Wynton Marsalis: Driving the Jazz at Lincoln Center Engine

R.J. DeLuke By

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Our institution, Jazz at Lincoln Center, will go on long after I'm gone. It's not topical. It's not, 'This is what young people are doing right now.' —Wynton Marsalis
Jazz became America's popular music during the big band era, where people with ears for music and feet for dancing heard national bands, regional bands, and local bands. Musicians that became jazz stars attained that status through their individual solo statements in small windows in songs, especially when they were lucky enough to get them on recordings. Those bands never completely disappeared, but in the 1940s the tide turned and jazz musicians relished the freedom accorded them in small groups.

There became more room for experimentation and lengthy solos. The best small groups had arrangements that were elastic. The music could change quickly and often. Young musicians relished it. Each decade had their stars in in the 1980s came the player who has since become the most recognized figure in jazz. Wynton Marsalis started in with Art Blakey cohorts Herbie Hancock, Wayne Shorter, Ron Carter and Tony Williams. He roared into the public eye leading his own fiery bands filled with young players, including his saxophonist brother Branford.

But Marsalis these days says he is happiest playing with the Jazz at Lincoln Center Orchestra with Wynton Marsalis. It's more than the playing. He has always preached the gospel of jazz (controversially at times), and he is proud that JALC is a leader in education about the art form.

"I still play in small groups now and again and I like it, but I really prefer playing in a large group," he says. It's something he has always worked toward. Now he's at the top of one of the premier large jazz ensembles. He is musical and managing director and the work is arduous. But the trumpeter/composer is in his element.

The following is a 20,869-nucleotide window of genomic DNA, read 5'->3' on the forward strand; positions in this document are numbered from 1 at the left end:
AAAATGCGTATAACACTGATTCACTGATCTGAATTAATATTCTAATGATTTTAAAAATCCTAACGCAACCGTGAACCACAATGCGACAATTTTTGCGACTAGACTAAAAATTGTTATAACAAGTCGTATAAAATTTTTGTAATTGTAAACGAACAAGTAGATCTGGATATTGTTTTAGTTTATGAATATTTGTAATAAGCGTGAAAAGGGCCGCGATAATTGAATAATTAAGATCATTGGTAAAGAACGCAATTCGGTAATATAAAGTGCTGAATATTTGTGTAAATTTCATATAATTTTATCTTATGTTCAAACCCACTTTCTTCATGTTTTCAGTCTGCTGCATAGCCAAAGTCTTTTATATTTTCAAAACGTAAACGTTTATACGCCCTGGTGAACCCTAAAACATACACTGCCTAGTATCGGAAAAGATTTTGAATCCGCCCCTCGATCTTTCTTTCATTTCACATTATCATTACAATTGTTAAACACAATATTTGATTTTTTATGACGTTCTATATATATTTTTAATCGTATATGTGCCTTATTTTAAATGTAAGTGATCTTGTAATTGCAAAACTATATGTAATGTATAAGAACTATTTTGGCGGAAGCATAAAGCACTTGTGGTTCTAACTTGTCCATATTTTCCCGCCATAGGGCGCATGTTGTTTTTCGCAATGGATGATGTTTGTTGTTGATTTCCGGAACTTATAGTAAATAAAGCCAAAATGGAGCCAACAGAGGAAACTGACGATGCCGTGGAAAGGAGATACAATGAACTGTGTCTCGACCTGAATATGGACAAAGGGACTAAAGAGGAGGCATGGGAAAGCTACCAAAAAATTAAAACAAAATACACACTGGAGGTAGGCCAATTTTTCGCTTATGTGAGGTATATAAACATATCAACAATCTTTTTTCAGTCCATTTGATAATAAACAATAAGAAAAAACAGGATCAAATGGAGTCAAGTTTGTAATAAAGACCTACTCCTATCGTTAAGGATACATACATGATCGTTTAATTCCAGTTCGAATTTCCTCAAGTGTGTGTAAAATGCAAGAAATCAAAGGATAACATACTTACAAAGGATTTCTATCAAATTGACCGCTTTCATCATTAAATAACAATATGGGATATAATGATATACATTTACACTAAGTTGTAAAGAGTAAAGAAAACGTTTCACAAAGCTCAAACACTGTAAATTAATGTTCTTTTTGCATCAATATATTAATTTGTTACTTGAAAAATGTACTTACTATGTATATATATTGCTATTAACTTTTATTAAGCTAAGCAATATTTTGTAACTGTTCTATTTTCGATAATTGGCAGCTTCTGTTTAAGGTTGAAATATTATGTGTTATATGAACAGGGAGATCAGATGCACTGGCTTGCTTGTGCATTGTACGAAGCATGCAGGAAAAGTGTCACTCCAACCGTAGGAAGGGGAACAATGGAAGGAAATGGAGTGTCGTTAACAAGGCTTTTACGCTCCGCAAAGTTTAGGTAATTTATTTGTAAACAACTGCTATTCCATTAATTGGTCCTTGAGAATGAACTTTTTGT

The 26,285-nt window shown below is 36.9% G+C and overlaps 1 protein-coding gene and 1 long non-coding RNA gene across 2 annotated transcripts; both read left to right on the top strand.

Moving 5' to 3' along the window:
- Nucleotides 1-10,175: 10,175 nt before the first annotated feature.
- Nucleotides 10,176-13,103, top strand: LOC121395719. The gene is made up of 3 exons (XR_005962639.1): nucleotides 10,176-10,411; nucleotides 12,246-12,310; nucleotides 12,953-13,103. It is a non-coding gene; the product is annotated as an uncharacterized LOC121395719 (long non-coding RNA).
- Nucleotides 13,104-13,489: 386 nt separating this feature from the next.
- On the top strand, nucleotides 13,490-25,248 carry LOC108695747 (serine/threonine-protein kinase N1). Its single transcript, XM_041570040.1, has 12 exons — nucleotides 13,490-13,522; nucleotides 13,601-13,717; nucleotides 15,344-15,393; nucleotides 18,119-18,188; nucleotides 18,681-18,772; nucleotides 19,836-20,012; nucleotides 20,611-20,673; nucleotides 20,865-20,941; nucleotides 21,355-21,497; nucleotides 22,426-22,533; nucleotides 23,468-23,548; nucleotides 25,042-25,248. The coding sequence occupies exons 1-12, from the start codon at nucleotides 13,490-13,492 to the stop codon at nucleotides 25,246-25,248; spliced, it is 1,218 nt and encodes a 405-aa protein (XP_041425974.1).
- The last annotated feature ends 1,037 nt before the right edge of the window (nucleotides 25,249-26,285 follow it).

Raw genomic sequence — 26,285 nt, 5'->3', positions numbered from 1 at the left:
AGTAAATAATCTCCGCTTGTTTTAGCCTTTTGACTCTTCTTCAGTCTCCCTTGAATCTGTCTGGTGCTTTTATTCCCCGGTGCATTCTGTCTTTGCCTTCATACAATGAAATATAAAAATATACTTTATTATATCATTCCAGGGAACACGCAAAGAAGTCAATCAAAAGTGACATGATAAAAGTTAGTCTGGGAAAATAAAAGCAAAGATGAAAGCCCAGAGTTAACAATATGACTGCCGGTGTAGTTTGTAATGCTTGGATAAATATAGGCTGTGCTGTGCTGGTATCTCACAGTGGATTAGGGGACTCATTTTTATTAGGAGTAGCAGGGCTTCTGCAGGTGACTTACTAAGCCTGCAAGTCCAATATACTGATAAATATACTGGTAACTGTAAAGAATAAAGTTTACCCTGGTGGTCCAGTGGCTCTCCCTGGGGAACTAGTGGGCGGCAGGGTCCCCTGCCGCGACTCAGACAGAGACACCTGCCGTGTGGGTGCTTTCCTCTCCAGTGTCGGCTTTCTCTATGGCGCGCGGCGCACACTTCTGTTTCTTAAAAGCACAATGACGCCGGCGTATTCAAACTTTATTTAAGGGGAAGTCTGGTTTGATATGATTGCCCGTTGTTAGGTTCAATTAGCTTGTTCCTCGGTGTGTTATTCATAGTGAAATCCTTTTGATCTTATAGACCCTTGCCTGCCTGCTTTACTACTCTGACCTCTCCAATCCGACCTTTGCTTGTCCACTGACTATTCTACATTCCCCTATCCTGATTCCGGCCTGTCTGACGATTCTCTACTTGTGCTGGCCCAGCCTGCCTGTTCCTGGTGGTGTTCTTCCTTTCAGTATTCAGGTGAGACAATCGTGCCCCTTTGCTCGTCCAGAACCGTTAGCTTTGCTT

The group started out playing a small series of concerts. In 1996, it blossomed into a full-fledged institutional part of Lincoln Center in New York City, with a staff and board of directors. It gets regular funding, enabling it to commission compositions, perform with regularity and sponsor many education programs. From performance grew a wide-ranging educational aspect.

"We have education programs for people of all ages," Marsalis says. "We provide all kinds of services to schools. We play in homes for the elderly and hospitals. We try to bring the music into different places and let the music be a part of people's everyday experience. We have classes that are not just for musicians. We have listening classes. All kinds of classes, to get more people involved with knowing the music."

In August, JALC began a foray into recording through Blue Engine Records.

"We're very excited about that," Marsalis says. "We have a tag line. We say: With Blue Engine, the destination is quality. It allows us to release our archives and allows our fans and the people that love our music all over the world to support us by purchasing the music and being a part of the movement of what Jazz at Lincoln Center is... Blue Engine allows us to open up our archive, which has been curated from the very beginning, and put out high-quality recordings."

The label will release new studio and live recordings as well as archival recordings from Jazz at Lincoln Center's performance history, which date back to 1987. The first was Live in Cuba, from a 2010 tour the group did in that nation. It's been followed up with The Bronx Pyramid, a small group recording led by JALC bassist Carlos Enrique.

Other initiatives include JALC webcasts, where free audio and live webcasts can be seen on Livestream and jazz.org; and a new radio product, "Jazz Night In America" (co-produced with NPR Music and WBGO); an expanding slate of video web series on JALC's YouTube channel, an a growing library of over 600 performance videos available for free through JALC's education portal, academy.jazz.org. Additional initiatives are under development.

At Blue Engine, Marsalis is happy to be working with some of the same people he worked with at SONY records when he was starting out in the 1980s.

"We worked together in our early 20s. Now they're respected and known as the best in their field. The legendary Mark Wilder masters everything. To work with Todd Whitelock and them, it's an unbelievable experience for me. We knew each other younger, and now we're going to get a chance to work on this archive and create an indelible art. This work, for them, is a labor of love. Gabrielle Armand, the head of the label at Jazz at Lincoln Center, is also a SONY person from the 90s. So there are people who've been dedicated to the music all their lives. Everybody is working to make it the best."



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